Understanding why its happening is one thing. But, the best thing is understanding how to look out for these issues ahead of time. For that reason, I will share with you some red flags that you can look out for.
Has your lizard stopped defecating? If yes, it could be because he is “backed up”. Basically impaction is when he consumes something that could not be digested correctly. If he is not eating, could be related to this issue.
The confusing thing is, your lizard still may eat if this is the case. So, if you see a lack of feces, rather than second-guessing, consult your vet for a professional diagnosis.
This is almost the complete opposite of impaction. You lizard will show some obvious signs of loose feces. It will typically look very runny. During this time he may go off his food.
Parasites are another prime candidate for lack of eating. However, it is not always easy to diagnose this as a Lizard keeper. Sometimes there are obvious signs, such as small moving parasites, that almost look like little dots.
They can vary in color, such as yellow, red, black, etc. The best thing to do is to consult your vet to check to see if your suspicions are correct.
If you figure out that your lizard is not eating due to diet. You may find that it’s linked to what type of food you are feeding it. Some squirmish lizard owners try to cut corners and feed their Beardie frozen insects and other workarounds. Why? To avoid live insects.
The reality is, yes, you need to feed your Beardie live insects. This is not all they eat, but it’s the staple part of their diet. You will find, in most cases, they won’t be stimulated to eat insects unless they see movement.
Why? It’s part of their instinctual behavior, are you with me? Even in captivity, these instincts are hard to shake. It’s like, why do humans naturally drink water? We just do, right? Same thing.
So, instead of trying to go “against the grain”, if you like, follow what they want. This will make life easier for you.
In this section, I am going to answer some related questions to Bearded Dragons and their diet. If you have any specific questions in your mind, that you feel has not been answered, please leave a comment below.
Do bearded dragons poop every day? Yes, if they are hatchlings or Juvines. However, for Adults, this largely depends on their diet. If your Beardie is fed mainly insects like Silkworms, there is a good chance he will go daily.
However, if there is more of a mix of veg, crickets, etc, then this could vary. You may see them go 3-4 times a week for example.
Can I leave my bearded dragon alone for 3 days? No. It is not ideal. If your bearded dragon is a baby, then not even overnight is acceptable. Why? Because when they are this young they have fast metabolisms and require frequent feeding and care.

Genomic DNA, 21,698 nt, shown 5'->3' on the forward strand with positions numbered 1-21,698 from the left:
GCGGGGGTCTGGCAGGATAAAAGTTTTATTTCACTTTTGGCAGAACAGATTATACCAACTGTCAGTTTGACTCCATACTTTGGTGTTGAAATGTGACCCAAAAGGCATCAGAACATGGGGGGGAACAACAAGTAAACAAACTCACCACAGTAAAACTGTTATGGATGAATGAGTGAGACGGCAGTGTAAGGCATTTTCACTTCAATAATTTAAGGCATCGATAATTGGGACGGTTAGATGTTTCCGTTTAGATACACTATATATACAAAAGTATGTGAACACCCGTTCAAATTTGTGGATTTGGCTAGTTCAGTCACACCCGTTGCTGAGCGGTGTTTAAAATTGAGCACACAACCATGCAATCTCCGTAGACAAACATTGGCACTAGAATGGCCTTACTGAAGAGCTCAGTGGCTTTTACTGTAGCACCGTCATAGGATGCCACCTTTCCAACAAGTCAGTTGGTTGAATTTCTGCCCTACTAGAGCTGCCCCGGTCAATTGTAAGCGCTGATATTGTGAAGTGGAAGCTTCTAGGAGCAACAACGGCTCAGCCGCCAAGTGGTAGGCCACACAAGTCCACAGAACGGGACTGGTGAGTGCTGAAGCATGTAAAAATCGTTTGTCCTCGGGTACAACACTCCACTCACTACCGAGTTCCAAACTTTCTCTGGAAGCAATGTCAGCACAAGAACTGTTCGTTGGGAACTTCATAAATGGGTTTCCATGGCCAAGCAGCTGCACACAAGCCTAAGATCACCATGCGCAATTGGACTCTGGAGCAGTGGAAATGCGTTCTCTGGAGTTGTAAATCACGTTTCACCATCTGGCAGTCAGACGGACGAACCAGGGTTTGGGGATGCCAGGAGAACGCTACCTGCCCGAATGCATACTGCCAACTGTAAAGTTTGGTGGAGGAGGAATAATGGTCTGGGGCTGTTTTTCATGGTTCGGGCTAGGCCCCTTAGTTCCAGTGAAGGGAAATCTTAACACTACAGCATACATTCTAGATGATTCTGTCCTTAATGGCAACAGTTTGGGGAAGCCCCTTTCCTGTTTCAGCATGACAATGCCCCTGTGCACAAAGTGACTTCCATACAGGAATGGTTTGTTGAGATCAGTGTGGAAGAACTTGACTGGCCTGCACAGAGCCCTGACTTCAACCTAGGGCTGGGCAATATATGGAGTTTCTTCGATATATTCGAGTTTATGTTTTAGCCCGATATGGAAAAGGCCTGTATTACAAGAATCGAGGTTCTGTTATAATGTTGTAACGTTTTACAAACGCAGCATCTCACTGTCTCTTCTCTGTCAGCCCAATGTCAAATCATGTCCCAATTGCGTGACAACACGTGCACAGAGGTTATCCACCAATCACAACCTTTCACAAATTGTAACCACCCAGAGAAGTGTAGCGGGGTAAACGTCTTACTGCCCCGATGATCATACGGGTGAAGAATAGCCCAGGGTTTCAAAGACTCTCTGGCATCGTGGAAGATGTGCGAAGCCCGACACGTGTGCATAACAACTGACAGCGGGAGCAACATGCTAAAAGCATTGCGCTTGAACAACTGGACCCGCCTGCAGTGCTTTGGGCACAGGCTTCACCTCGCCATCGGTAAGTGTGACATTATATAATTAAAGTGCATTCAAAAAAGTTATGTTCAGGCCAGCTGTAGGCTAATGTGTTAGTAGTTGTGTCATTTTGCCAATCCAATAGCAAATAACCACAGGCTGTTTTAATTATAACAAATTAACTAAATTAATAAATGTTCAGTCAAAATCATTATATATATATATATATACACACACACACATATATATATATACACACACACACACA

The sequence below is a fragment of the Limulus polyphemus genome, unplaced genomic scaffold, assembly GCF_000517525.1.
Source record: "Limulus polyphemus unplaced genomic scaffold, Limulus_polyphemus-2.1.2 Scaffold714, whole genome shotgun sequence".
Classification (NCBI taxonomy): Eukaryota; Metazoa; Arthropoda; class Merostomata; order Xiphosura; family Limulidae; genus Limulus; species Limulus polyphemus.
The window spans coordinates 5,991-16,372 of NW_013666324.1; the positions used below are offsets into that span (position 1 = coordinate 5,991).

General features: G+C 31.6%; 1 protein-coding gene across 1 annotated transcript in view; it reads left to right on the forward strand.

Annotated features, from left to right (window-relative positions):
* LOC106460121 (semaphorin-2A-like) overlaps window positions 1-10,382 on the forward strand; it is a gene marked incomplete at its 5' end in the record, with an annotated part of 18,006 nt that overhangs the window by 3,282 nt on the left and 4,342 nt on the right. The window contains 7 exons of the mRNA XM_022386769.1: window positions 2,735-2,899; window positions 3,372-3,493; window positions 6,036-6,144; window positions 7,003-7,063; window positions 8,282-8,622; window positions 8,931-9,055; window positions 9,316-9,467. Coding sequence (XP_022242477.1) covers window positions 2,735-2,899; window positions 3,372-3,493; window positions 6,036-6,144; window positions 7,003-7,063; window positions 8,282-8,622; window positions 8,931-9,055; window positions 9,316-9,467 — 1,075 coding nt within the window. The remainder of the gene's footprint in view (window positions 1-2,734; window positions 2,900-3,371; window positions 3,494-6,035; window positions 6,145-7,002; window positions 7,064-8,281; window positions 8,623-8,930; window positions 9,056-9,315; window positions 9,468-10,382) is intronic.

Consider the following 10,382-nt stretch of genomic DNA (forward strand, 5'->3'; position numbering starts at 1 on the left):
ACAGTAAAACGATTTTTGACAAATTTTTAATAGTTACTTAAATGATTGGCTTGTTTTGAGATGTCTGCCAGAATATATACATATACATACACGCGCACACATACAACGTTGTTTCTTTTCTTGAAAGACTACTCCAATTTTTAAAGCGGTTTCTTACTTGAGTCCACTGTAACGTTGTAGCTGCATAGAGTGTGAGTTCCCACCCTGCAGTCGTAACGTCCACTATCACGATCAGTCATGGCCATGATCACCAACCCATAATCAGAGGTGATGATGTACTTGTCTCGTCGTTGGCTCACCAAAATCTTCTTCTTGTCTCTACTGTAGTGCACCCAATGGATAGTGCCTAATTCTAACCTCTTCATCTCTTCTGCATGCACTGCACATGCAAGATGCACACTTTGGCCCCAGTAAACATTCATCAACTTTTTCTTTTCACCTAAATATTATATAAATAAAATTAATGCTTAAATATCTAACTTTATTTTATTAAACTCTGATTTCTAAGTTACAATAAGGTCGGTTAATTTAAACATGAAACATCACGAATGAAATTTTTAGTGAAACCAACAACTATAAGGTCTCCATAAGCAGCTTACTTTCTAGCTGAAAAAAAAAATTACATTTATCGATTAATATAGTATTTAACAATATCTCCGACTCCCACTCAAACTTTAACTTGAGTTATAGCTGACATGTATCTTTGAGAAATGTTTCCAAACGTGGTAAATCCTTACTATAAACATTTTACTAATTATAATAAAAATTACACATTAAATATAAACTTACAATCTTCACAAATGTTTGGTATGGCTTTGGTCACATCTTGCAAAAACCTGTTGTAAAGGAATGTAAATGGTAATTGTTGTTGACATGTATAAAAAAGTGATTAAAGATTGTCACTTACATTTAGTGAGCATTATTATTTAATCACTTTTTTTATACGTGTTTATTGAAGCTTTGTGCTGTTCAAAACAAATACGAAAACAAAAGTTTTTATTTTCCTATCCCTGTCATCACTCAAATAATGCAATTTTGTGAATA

As they get older, according to this site, say, Juvenile, you can consider overnight, but more than that is a stretch. For Adults, there is a bit more flexibility. Because their metabolism has slowed down by that time. However, even then, a couple of days should be fine but not anything more.
How can you tell how old your Beardie is? You can measure them if they are under one year old. This is not an exact science by the way, but it will give you a rough idea of their age. If you have ever had children, you will have seen your midwife use a similar technique, measuring the babies size from within a pregnant mother. Similar concept here.
Do Bearded Dragons Like to be picked up? The reality is they don’t (Click here for my full article on this – do Beardies like being handled). This is not natural for them. But, in captivity, with training, you can handle them without a problem. Typically they prefer their owners, rather than a random person though.
Can Bearded Dragons be potty trained? Yes, as crazy as this sounds, they can be trained. Typically you will be able to condition them to use one particular area of the enclosure. So, it is not necessarily potty training in the purest sense.
If you are thinking of feeding your lizards the best insects, you may be wondering if you should choose Superworms (Click here for the price of my best Superworm selection, on Amazon) or Mealworms. Let me explain…
What’s the difference between a Superworm and Mealworm? Superworms are typically five times bigger than Mealworms. They can last as Larvae (which is the state most Lizard keepers favor) longer, but Mealworms have the added benefit of being able to be refrigerated for storage.
Now that you know the general differences, let me explain in more detail. Such as how Giant Mealworms size up to Superworms, the nutritional differences and much more. Keep reading.
In this section, I am going to summerise the main differences between a Superworm & Mealworm. At a glance, they can seem very similar, if not the same. Especially when you compare the Superworm to the Giant Mealworm (more on that later).
One of the more obvious differences is the size. But, before I continue, let me clarify, I am comparing the standard Mealworm with the Superworm, ok?
One of the major reasons for this size difference is the extra Chitin, as well as their shell. The downfall of this (well, for your lizard) is, they appear bigger, but they have less meat. However, they make up for this with a higher level of Calcium, Fiber and also fat.
According to the Oxford Dictionary, Its a fiber type substance that contains polysaccharides.
One of the biggest drawbacks with Superworms, when comparing them to Mealworms, is the fact that you can not refrigerate them.
But, why would you want to do that?
Simple, to prolong their lifespan in storage. When Mealworms are put in the fridge, they can last a long while. They will stay in a larvae state, in storage. Giving you time to feed them to your lizard. However, this is not possible with Superworms (More on this later).